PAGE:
America's UAV roadmap for the skies
24 August 2012
The US DoD's unmanned aerial systems programme is developing apace, reveals Glenn Rizzi, Deputy TRADOC Capability Manager, UAS at Fort Rucker, Alabama, to DMJ…
In January 2012, the US Congressional Research Service produced an in-depth review of the current position of the Department of Defense's (DoD) procurement, management and deployment of unmanned aerial systems (UAS).1
The report revealed some interesting figures. Although the inventory of vehicles of all types had risen from 167 in 2002 to around 7,500 in 2010, the procurement of UAS still only represents 8% of all military aviation spending, at $3.3bn for FY2010. The report also notes that UAS can no longer be considered a 'poor man's air force' and takes as an example the cost of the Global Hawk programme at $13.9bn – or $211m per vehicle with development costs included.
The report is representative of the increased interest in the direction that the growth of UAS is taking the DoD. With the number of manned aircraft in the inventory decreasing, from 95% in 2005 to 59% in 2010/11, Congress has called for the DoD to submit a 'a roadmap' to clarify the future path of the UAS across the services.
The US Army – which currently has 4,000 UAS in inventory – has responded to the call. In 2010, it published the 'US Army Roadmap for UAS 2010-2035', produced by the US Army UAS Center of Excellence at Fort Rucker, Alabama.2
Glenn Rizzi, Deputy Training and Doctrine Command (TRADOC) Capability Manager for UAS, who was at the forefront of the roadmap's creation explains the plans to DMJ.Could you describe the work being undertaken to coordinate and integrate UAS capabilities across the army and other government agencies? Is there cooperation between the services?
This is a question best answered by the Office of the Secretary of Defense, which leads its own UAS taskforce that has become a very mature organisation over the last few years, with definite systems and very good outputs. Joint working groups review everything from commonality and interoperability in our aircraft to our ground control systems and training. We develop joint concepts of operations with all the other services and look at logistics, and also have an airspace user group working to better integrate UAS into American airspace.Is this across the whole of US airspace?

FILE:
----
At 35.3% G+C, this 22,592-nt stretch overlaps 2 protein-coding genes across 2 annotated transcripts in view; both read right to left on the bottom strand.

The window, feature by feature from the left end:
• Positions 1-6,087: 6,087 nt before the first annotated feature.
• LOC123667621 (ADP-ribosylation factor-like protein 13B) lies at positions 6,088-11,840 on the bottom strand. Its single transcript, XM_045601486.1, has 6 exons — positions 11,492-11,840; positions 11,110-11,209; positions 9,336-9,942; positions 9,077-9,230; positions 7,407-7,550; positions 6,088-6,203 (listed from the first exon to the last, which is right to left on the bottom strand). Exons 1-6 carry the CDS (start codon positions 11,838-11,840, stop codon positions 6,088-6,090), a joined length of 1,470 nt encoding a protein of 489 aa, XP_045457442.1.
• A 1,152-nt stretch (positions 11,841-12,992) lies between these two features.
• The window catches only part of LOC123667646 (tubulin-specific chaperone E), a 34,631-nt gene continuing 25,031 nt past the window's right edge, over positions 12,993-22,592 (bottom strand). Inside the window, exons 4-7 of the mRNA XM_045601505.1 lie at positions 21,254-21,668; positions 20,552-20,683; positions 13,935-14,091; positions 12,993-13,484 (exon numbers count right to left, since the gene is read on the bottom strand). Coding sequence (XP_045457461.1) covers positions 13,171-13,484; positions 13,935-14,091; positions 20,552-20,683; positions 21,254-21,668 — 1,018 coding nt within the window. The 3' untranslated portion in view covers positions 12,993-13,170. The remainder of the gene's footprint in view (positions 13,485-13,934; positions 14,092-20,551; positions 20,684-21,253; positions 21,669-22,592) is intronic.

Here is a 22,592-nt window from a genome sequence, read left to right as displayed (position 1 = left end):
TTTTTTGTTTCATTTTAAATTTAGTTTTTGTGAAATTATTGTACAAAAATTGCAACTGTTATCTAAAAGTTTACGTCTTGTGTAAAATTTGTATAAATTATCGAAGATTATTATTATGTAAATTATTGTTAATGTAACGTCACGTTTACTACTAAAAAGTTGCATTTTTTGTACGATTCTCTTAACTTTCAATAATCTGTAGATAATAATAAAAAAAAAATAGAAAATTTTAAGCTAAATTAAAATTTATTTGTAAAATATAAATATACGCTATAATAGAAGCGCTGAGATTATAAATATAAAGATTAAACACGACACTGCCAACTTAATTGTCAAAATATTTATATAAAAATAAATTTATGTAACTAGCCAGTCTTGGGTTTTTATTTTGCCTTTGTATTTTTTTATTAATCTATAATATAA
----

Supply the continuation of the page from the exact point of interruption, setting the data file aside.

Yes, it is all the services in the DoD and includes other government agencies as well as Homeland Security, Customs and Border Protection and NASA to name a few. What is the level of cooperation between the services?
Joint concepts of operations are being developed and cover everything from joint UAS and how they all link together on the battlefield to joint cargo carrying, which is a new capability for UAS in the future. The marines have a UAS cargo demonstration in Afghanistan at present that we are following closely. They provide us with situation and progress reports and we talk back and forth about improvements and techniques. So their demonstration work helps us in the studies we are doing here in Alabama at the US Army Aviation Center of Excellence.
Another example concerns a potential future programme: a cooperative study on vertical takeoff UAS with the army, navy, marines and our special operation forces working together. I am the Deputy Study Lead for the Army and we are jointly looking at alternatives for a vertical UAS for the future.Having been largely developed and operated in theatre until now, how far are the air vehicles and systems integrated into a single command structure?
The phrase, 'largely operated in theatre', is not necessarily true for the army. We have defined programmes that require us to develop UAS solutions for other organisations.
From the very beginning, our UAS units are integrated to the command structures, they train with them before they deploy, they deploy with them and when they come home they do all their out of action reviews and reset their equipment at the same time, go on leave and then get ready for the next rotation to go into theatre again. So the command structure is probably one of the hallmarks of how the army and marines differ – all of our UAS units are organic to our ground formations.Is doctrine, leadership and education of army UAS keeping pace with technical developments?
That's a really good question. Training and Doctrine Command is the four-star command in the US Army – our higher headquarters that is responsible for developing doctrine and training of all of our soldiers. We're doing very well with the UAS operators and the units that they are in. They are managing themselves very well.